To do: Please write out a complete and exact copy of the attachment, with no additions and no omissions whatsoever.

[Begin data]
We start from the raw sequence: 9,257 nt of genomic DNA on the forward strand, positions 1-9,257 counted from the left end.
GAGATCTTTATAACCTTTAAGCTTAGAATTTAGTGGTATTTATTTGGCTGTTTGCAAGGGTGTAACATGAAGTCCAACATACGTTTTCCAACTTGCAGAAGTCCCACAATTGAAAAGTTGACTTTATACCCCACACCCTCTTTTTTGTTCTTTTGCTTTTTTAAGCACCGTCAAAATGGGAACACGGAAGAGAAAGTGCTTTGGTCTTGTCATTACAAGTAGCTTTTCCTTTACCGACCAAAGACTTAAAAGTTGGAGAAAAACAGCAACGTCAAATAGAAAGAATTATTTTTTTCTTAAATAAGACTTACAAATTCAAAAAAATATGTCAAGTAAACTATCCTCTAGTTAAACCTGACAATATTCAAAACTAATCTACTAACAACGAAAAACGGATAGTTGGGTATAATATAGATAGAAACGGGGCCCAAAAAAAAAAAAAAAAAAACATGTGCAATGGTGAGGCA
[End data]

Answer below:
We start from the raw sequence: 9,257 nt of genomic DNA on the forward strand, positions 1-9,257 counted from the left end.
GAGATCTTTATAACCTTTAAGCTTAGAATTTAGTGGTATTTATTTGGCTGTTTGCAAGGGTGTAACATGAAGTCCAACATACGTTTTCCAACTTGCAGAAGTCCCACAATTGAAAAGTTGACTTTATACCCCACACCCTCTTTTTTGTTCTTTTGCTTTTTTAAGCACCGTCAAAATGGGAACACGGAAGAGAAAGTGCTTTGGTCTTGTCATTACAAGTAGCTTTTCCTTTACCGACCAAAGACTTAAAAGTTGGAGAAAAACAGCAACGTCAAATAGAAAGAATTATTTTTTTCTTAAATAAGACTTACAAATTCAAAAAAATATGTCAAGTAAACTATCCTCTAGTTAAACCTGACAATATTCAAAACTAATCTACTAACAACGAAAAACGGATAGTTGGGTATAATATAGATAGAAACGGGGCCCAAAAAAAAAAAAAAAAAAACATGTGCAATGGTGAGGCA